When I became conscious enough to observe and process my surroundings, I was fairly bewildered to look as to why other ladies don’t fancy to carry a sword and have some furious animal such as a lion as their vehicle. I also used to ponder that while watching Maa Durga paintings for hours trying to contemplate how she managed to fight in a heavy but beautiful sari. My mother doesn’t even know how to drape a sari. Forget about doing anything while wearing one!

In my heart, I longed for those ornaments which were so intricately designed for the
Goddess. All principles of physics, space, and time were found kneeling in front of the mighty Hindu Goddess when I tried to justify her balance on the back of her angry lion. The animal and the Goddess seem to have a bond that defies all laws of nature. And why not, she is Durga after all.

In a society where girls are not allowed to even raise their gaze, she managed to kill a demon to save all Gods who were MEN (please pardon the emphasis) in a splendid sari with the help of deadly weapons and her fierce lion.

Moreover, she only visits her marital place for nine days according to a popular belief of north India-just nine days for that marital home where she should stay till eternity! In some parts, it is said that for those nine days she actually visits her maternal home- just nine days for those parents who gave her birth!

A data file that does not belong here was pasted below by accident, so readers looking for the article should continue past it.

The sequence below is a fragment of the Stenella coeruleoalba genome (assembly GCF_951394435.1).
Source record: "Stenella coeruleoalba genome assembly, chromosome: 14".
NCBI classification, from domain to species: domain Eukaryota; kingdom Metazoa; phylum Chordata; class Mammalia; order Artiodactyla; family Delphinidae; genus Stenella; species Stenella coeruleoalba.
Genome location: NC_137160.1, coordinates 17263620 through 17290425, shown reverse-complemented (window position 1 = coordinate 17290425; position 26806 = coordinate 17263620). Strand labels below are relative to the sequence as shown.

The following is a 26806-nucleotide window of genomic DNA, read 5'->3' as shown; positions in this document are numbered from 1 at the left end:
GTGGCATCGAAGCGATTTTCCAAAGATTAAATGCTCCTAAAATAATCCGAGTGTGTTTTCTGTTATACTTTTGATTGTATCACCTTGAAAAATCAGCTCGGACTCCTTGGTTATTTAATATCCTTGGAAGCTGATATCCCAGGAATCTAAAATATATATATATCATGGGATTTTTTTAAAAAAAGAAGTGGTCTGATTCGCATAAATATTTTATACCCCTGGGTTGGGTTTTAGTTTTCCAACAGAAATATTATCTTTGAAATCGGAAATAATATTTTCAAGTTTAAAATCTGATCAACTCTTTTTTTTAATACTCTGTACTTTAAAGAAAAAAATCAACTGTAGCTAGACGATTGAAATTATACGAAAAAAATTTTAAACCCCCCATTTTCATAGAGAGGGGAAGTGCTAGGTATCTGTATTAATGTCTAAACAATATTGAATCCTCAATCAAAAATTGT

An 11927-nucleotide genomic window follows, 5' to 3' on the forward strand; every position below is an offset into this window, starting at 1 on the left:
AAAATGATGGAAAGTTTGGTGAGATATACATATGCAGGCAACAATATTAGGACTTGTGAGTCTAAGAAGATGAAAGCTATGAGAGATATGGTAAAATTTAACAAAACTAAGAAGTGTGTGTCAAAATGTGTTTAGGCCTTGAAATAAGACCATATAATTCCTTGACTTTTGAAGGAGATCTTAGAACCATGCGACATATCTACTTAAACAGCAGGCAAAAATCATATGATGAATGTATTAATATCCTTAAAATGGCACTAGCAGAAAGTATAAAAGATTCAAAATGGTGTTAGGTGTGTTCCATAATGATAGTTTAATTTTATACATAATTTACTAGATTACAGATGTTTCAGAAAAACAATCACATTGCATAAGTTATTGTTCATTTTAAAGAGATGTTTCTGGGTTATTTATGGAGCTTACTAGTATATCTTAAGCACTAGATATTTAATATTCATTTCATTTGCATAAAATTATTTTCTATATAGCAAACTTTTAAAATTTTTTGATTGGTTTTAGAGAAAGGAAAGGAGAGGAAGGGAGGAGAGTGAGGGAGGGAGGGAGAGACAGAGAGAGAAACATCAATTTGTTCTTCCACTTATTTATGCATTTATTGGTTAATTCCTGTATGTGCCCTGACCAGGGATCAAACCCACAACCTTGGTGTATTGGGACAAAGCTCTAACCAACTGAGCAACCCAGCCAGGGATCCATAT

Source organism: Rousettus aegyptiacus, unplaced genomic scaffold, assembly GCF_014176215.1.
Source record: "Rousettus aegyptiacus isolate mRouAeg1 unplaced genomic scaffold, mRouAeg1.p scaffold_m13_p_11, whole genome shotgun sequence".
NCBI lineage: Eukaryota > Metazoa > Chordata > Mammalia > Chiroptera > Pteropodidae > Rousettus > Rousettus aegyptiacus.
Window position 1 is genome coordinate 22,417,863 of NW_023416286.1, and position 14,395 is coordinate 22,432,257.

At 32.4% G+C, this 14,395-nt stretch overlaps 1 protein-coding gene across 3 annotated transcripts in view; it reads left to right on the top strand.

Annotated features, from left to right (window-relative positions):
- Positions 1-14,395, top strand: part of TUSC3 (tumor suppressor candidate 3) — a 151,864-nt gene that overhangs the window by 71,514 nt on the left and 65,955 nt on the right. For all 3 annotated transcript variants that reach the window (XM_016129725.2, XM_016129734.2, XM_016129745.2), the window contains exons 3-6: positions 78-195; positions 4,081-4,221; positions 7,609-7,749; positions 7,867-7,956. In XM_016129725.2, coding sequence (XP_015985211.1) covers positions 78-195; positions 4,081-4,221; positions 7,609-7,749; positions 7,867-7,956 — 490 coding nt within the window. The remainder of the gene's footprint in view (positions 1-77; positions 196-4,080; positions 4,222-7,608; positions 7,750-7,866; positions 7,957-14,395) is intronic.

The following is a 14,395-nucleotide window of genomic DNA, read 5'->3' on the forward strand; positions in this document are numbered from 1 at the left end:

Even if I tried to question the patriarchal norms of the conformists in the name of Maa Durga, I was not paid any attention because I was a child and no one was bound to provide me answers despite the fact that they were quite relevant.

Also Read: Mystic Story of Goddess Durga from Southern India

Though, my maternal grandmother tried to explain. She said that Durga was a Goddess. She was actually a part of Gods, all their weapons and might belong to her so she could kill Mahishasura who could only be killed by a woman.

I would like to re-produce in my twisted way Jacques Saunière’s dying declaration who was killed in The Da Vinci Code by Dan brown-

Oh! Draconian Patriarchy.

Oh! Lame Society

For argument's sake, let us just assume that this is not mythology we are talking about. It is an actual history. She was a woman who valiantly fought and saved Gods in a heavy costume. She did right the wrong done by Brahmaji who gave Mahishasura a boon without contemplating the consequences. How disguised patriarchy interprets it: - She is a woman but she was made from the spark of Gods i.e. men.  So, she owes that to them. Oh c’mon!

I got it! I was not going to get any plausible answers and no one was going to allow me to challenge their existing cultural and societal norms where Maa Durga is worshipped but her manifestations, the other women are treated in every possible humiliating and degrading ways. This is how the warrior and unruly Maa Durga was domesticated.

In Bengali culture, unlike northern India, she is considered as a daughter. The mythologies and related icons with their respective symbology are to be perused to understand the present form of Maa Durga which she is worshipped despite being rebellious and furious.